It is the morning of a two-day conference and, eager to start on a positive note,
I strike up a conversation with a slight man sitting next to me.
“What do you do?” I ask.
Not wanting to be put off by his quick and dismissive answer I pursue:
“Right! And how long have you been doing that for?”
“That’s a long time to be in any industry. You must find it very fulfilling.”
The answers continue to be short and straight to the point, none of the questions engaging him in the slightest.
“What do you do outside of work?” I ask, expecting another one word answer.
His eyes light up, his attention finally on me. “Well. Trains. I make model trains.” After some more – but not much – investigation it turns out this unassuming man was the president of the National Model Trains Association – some 12,000 members strong. He whips out his phone to show me the entire lower story of his house packed from wall to wall with an incredible landscape of rural Australia and a complex, multi-railed, model train network weaved throughout. He talked me through all the facets involved in getting this structure together and how it all works.
It was unexpectedly inspiring.
Ever had a hobby that consumes your spare time? You daydream about it at work. You even think about quitting – if only briefly – because what want you really want to do is design, build and drive your train models all day, every day. But that’s not sustainable. You wouldn’t be able to support yourself – let alone your hobby. It’s not a sound business model. You also don’t want to rely on handouts to keep you going. You need that other source of income, your day job, to enable you to pursue your passion.
Let’s forget about train models for a moment (if you can) and apply the same thinking to the NFP sector. If an NFP is struggling to sustain itself, what can be the day job that supports it?
A For-Profit business
More and more NFPs are adopting the idea of creating a spin-off business to support and enable them to achieve their social mission. It’s another dot on the ever expanding spectrum of the social sector, somewhere between social enterprise and social business. It is two separate businesses under the same roof – one for-profit and one non-for-profit.
First business provides high-quality services that cannot be operated profitably. It is evaluated by its social impact. The second business runs profitable activities, and reinvests those profits into both businesses. It is evaluated by its profitability. Exceedingly more NFPs are starting to take on this hybrid model and there are a variety of initiatives across the board.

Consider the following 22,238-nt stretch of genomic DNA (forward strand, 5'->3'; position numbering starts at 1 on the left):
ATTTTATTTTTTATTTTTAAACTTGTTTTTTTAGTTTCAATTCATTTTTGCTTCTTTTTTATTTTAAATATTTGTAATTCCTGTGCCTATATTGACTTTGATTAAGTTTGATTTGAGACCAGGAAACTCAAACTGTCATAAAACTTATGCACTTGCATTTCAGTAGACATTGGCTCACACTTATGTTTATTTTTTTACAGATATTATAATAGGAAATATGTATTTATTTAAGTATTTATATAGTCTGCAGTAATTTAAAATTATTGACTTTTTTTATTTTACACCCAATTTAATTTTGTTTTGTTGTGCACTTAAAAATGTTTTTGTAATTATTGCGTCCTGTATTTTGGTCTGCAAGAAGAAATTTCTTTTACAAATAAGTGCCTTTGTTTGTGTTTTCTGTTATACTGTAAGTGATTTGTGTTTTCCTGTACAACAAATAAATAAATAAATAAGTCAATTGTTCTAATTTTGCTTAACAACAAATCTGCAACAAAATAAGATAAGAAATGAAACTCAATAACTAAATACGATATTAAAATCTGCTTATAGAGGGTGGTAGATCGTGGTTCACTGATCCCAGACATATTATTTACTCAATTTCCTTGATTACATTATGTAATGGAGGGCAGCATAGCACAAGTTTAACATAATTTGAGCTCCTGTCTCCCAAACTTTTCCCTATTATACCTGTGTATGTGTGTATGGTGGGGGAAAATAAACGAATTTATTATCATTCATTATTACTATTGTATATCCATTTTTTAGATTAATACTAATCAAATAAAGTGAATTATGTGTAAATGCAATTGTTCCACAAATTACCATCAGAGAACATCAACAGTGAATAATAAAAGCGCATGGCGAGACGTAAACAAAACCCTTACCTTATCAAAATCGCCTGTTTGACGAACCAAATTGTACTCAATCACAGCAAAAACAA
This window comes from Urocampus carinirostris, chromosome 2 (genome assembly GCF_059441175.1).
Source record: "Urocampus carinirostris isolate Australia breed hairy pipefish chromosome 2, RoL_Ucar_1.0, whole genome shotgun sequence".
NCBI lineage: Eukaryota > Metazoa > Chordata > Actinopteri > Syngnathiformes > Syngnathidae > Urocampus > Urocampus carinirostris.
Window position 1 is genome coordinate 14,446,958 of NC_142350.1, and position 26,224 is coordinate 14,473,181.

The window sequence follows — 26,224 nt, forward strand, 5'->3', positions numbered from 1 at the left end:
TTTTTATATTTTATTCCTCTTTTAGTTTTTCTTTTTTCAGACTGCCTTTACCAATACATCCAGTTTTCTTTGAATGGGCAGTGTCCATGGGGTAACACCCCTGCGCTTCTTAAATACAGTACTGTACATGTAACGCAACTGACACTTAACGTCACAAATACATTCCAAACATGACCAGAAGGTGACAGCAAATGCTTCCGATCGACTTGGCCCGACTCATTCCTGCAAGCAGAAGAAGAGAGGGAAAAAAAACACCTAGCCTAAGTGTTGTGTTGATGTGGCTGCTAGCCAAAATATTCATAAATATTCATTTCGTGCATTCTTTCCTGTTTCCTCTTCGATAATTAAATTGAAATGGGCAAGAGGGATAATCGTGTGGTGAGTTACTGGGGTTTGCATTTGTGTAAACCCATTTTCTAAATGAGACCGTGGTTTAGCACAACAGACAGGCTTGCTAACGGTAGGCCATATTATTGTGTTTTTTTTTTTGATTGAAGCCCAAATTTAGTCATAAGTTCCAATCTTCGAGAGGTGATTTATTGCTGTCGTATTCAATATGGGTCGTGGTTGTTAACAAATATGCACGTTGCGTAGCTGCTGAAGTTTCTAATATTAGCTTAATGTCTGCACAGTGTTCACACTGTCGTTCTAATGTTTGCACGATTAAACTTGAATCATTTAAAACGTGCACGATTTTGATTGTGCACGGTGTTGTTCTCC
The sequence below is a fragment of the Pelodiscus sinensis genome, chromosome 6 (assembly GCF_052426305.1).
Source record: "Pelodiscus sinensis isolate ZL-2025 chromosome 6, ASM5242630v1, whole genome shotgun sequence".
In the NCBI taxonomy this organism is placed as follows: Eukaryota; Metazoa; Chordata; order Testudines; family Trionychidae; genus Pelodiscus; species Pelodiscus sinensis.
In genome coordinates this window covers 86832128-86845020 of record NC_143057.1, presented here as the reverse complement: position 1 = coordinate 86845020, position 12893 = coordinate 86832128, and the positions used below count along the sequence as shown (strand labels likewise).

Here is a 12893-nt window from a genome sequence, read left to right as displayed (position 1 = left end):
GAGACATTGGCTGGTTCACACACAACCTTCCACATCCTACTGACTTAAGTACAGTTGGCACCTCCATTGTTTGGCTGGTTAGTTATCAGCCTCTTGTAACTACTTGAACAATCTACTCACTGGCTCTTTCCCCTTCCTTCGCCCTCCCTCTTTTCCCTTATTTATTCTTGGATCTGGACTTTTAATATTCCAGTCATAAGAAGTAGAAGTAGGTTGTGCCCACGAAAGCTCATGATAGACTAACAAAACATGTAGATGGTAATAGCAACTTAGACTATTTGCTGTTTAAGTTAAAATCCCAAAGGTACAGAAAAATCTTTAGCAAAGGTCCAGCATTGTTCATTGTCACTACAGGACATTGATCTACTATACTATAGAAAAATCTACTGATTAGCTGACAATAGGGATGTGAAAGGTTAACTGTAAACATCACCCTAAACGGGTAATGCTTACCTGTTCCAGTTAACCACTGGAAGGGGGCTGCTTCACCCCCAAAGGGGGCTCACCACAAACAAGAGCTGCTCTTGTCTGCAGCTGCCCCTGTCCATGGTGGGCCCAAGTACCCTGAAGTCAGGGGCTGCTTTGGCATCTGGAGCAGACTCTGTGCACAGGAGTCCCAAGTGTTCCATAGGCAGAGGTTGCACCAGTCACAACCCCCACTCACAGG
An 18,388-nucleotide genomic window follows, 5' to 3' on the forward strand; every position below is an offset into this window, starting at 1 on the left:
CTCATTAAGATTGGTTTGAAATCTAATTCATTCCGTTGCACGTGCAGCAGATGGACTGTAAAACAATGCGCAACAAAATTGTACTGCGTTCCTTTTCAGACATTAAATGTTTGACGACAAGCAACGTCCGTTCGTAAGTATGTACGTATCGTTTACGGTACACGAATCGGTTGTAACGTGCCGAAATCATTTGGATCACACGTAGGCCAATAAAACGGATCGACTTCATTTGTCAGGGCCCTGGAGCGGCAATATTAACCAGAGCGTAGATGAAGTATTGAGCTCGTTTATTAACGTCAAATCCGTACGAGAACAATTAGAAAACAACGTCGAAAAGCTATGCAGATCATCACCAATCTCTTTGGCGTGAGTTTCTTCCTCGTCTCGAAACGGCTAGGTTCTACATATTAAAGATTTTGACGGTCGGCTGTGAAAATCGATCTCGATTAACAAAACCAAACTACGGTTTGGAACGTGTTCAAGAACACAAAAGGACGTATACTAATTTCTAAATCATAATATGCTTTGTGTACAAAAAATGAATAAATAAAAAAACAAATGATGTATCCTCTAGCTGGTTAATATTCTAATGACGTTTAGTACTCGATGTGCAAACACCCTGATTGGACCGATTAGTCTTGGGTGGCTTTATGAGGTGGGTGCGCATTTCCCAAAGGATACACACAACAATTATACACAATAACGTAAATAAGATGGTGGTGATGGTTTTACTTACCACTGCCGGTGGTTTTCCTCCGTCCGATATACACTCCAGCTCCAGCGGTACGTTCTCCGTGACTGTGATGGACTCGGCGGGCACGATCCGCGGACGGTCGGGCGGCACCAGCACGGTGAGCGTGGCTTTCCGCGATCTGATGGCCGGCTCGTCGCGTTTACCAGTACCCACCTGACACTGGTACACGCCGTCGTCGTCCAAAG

At the lower end of the scale we have Latrobe Life Skills, a NFP that provides training programs for disabled persons. They have not 1 but 6 business enterprises that further engage the beneficiaries and are all for-profit. One examples of this is a furniture restoration business, entirely for-profit and providing on-the-job training and skills for the disabled.
At the other end of the spectrum is a large mental health NFP that we’re working with to produce an R&D and technology initiative. We can’t go into too much detail but it’s set to launch globally and will generate 10’s of millions in revenue.
Although the 2 examples are at either end of the scale they both produce same outcome – A NFP being supported by for-profit subsidiary. Enabling NFPs to be self-sufficient and effectual in their social mission.
Because they are legally separate entities you get to eat your cake and save the whales, too. The non-profit remains tax exempt and eligible for foundation grants. The for-profit can raise unrestricted funds from VC or angels whilst making tax-deductible donations to its NFP partner.
It’s time to start thinking about sustainable ways to produce that social impact and enable you keep those train models driving change.